Foundation as Domark (1984–1995)
Former Domark logo (1984–1996)
In 1984, Mark Douglas Ashley Strachan and Dominic Marius Dennis Anthony Wheatley founded Domark as a video game publisher. Its first title was 1984's Eureka!, written by Ian Livingstone. Livingstone would go on to become deputy chairman of the company a few years later, and would stay in various roles at the company, until his departure from the company in 2013. Located within London's Putney district, the company held its own development team, The Kremlin, in the publisher's headquarters basement. Domark was primarily remembered as the publisher for Championship Manager and Hard Drivin'.
Transformation into Eidos Interactive (1995–2005)
Former Eidos Interactive logo (2003–2009)
On 25 September 1995, publicly traded Eidos Public Limited Company acquired Domark, alongside Simis and Big Red Software, for a total of GB£12.9 million. On 31 May 1996, Simis and Big Red Software were merged into Domark to create Eidos Interactive. Eidos Interactive acquired CentreGold in April 1996 for GB£17.6 million. CentreGold consisted of distributor CentreSoft and publisher U.S. Gold, which also included developers Core Design and Silicon Dreams Studio, though the latter would be re-acquired by its founder, Geoff Brown, through his newly founded Geoff Brown Holdings, on 16 December that year. The Eidos Interactive acquisition was months prior to the release of Tomb Raider by Core Design, which CentreGold had acquired two years prior.
Acquisition by SCi (2005–2009)
In March 2005, Eidos admitted that cash reserves had dwindled to GB£11.9 million during the second half of 2004, and pre-tax losses had grown to GB£29 million.
On 21 March 2005, Eidos received a takeover bid from Elevation Partners, the private equity firm owned by former Electronic Arts president John Riccitiello and with a number of notable partners, including U2's lead singer Bono. This takeover valued the company at GB£71 million, and would inject GB£23 million in order to keep the company from bankruptcy in the short term.
The following day, Eidos received a second takeover bid from the British games manufacturer SCi. The company offered GB£74 million, and tabled a restructuring plan to cut GB£14 million from annual costs. To fund this takeover, SCi proposed to sell GB£60 million worth of stock. Eventually, in late April, Elevation Partners formally withdrew its offer, leaving the way clear for SCi. The takeover was finalized on 16 May 2005, with SCi merging itself into Eidos Interactive's parent, renaming it SCi Entertainment Group Limited.
In May 2006, Eidos announced that independent developer Rebellion Developments had acquired Core Designs' assets and staff, while the Core brand and intellectual property, including Tomb Raider, remained in Eidos' possession.
Since the SCi purchase, the vast majority of the old Eidos Interactive management were let go. SCi left its Battersea Office and moved into the old Eidos Interactive office on the second floor of Wimbledon Bridge House, 1 Hartfield Road, Wimbledon. Eidos Interactive announced on 15 February 2007 that it would open a new studio in Montreal, Quebec, Canada responsible for "new undisclosed next-generation projects". Eidos Montréal started developing a new game in the Deus Ex franchise.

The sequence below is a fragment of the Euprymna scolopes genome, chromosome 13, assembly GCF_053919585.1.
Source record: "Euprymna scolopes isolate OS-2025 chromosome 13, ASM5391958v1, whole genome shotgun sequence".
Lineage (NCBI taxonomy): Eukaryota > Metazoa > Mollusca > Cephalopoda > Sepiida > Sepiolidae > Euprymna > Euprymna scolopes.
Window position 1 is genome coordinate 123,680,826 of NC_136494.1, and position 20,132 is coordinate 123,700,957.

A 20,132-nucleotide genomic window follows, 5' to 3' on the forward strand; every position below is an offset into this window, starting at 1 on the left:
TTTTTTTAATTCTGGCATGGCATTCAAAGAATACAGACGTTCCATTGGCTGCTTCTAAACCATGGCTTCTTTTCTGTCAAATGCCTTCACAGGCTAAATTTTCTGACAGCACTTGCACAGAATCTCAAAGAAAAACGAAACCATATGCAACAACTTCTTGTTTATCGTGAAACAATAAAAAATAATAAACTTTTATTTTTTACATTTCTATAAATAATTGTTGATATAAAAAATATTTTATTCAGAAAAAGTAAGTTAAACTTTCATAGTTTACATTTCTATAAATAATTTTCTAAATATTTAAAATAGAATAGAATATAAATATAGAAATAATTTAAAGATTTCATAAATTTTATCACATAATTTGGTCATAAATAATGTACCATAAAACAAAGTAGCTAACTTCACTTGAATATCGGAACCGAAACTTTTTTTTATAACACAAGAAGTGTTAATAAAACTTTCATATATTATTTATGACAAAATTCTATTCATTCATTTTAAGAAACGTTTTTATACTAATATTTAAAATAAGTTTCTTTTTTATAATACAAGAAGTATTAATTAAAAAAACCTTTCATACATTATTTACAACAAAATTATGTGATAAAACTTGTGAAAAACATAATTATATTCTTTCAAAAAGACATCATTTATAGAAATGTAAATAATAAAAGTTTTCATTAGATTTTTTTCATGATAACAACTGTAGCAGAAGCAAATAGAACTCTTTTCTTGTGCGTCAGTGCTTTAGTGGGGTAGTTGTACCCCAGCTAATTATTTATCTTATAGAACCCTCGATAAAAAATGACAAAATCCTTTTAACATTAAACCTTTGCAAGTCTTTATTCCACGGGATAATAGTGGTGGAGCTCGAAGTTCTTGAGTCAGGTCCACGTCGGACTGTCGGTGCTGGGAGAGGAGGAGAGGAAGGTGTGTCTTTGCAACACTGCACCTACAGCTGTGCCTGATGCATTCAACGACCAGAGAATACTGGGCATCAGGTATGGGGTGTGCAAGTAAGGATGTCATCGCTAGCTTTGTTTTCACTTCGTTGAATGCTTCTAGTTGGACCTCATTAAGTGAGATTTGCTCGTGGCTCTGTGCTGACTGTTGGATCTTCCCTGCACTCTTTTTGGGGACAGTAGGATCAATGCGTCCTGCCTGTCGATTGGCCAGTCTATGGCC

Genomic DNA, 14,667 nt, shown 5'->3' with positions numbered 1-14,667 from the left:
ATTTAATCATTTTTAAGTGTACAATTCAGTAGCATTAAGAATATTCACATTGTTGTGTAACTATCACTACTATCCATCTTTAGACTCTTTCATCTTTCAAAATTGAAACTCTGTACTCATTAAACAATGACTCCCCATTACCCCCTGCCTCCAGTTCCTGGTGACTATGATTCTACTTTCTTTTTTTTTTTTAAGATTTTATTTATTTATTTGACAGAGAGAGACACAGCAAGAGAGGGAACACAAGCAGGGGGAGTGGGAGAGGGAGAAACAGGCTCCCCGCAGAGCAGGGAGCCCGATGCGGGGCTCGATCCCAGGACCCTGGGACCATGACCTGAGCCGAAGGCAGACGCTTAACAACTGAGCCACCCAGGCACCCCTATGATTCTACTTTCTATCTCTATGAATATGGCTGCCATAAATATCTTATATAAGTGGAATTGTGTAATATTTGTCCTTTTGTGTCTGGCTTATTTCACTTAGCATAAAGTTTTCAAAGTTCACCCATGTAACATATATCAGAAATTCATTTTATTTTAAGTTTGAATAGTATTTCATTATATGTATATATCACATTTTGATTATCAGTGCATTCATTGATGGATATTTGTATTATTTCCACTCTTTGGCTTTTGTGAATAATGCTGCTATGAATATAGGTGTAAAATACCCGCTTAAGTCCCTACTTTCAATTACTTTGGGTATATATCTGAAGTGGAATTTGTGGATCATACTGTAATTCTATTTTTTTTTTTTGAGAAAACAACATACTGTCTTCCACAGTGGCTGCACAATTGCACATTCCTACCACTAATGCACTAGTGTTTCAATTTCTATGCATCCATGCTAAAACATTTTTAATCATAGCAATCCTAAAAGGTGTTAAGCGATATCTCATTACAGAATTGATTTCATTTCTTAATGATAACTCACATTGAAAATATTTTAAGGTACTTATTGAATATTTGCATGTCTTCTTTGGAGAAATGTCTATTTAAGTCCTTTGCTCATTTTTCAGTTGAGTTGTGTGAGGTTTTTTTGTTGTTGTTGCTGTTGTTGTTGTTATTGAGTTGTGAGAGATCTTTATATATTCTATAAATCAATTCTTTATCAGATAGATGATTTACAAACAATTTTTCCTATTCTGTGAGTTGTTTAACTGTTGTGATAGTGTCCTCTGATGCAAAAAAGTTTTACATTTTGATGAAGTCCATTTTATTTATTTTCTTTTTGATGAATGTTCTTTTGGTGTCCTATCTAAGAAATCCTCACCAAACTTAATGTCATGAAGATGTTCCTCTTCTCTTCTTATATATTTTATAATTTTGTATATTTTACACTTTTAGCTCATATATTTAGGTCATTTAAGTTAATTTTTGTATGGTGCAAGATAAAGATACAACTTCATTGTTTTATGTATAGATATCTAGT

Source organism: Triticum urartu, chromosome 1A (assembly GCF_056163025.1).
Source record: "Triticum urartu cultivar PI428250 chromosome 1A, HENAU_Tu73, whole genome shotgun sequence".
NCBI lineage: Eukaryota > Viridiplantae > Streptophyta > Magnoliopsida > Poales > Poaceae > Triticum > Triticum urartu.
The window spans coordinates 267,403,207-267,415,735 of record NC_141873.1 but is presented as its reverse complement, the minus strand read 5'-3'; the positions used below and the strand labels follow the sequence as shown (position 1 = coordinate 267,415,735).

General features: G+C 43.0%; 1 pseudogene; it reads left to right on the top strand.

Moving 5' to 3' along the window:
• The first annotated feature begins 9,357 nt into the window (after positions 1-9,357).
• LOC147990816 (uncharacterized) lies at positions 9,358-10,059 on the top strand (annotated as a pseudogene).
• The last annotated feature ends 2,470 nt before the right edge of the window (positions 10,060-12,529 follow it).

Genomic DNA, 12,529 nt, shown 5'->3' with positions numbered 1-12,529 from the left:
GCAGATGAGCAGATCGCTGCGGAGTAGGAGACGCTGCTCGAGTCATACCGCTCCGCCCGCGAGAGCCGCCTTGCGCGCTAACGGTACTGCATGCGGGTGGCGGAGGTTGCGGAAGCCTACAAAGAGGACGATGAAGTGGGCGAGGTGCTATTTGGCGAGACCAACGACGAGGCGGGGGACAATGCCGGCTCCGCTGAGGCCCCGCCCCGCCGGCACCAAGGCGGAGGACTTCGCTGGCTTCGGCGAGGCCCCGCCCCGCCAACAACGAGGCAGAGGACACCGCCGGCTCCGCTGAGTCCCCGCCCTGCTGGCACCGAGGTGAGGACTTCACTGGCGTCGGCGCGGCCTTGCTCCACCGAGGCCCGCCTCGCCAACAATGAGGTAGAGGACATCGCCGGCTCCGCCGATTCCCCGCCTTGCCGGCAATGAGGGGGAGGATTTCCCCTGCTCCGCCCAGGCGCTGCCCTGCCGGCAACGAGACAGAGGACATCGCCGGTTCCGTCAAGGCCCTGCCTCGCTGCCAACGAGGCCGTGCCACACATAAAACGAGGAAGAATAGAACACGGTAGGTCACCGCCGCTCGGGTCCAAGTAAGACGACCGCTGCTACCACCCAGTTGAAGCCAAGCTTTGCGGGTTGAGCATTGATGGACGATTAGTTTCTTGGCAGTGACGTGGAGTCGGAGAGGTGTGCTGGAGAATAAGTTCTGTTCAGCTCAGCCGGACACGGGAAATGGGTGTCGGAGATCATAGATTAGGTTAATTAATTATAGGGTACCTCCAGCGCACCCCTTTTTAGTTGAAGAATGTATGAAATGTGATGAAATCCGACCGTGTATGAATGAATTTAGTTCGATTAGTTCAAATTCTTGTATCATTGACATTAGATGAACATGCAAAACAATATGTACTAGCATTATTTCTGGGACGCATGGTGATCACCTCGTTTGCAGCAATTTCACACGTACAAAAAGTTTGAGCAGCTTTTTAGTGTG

In February 2007, Eidos Interactive acquired Rockpool Games, along with its two sister companies Ironstone Partners and SoGoPlay, and proceeded to close Rockpool Games in 2009.
On 4 September 2007, the board of SCi Entertainment confirmed recent speculation that the company has been approached with a view to making an offer. On 10 January 2008, SCi announced take over and/or merger talks had been halted. As a result, the share price dropped by over 50%. Major investors called for the resignation of key personnel, including chief executive officer (CEO) Jane Cavanagh, over this issue as well as delays to key titles. On 18 January 2008, Jane Cavanagh, Bill Ennis and Rob Murphy left the company.
When SCi revealed its 2008 financial report, losses were at GB£100 million, but new CEO Phil Rogers claimed this was only due to the reconstructing plans. On 19 September 2008, Eidos Interactive opened a Shanghai-based studio, Eidos Shanghai, consisting of a small team to build up relations in Asia.
In January 2009, Eidos closed its Manchester studio.
Takeover by Square Enix (2009–present)
In February 2009, Square Enix reached an agreement to purchase Eidos Interactive for GB£84.3 million, pending shareholder approval, with an initial aim of fully buying Eidos Interactive on 6 May 2009. The date was brought forward, and Square Enix officially took over Eidos Interactive on 22 April 2009.
Square Enix initially stated that it would let Eidos Interactive remain structured as it was at the time of its takeover. It subsequently announced in July 2009 that it would merge Eidos with its own pre-existing European subsidiary, Square Enix Limited (itself established on December 1998). The merger would create a new entity, tentatively titled Square Enix Europe. The merger was completed on 9 November 2009 with the Square Enix Europe name being permanently retained as the resulting company name. The Eidos name was however retained for the development studios Eidos Montreal and Eidos Shanghai.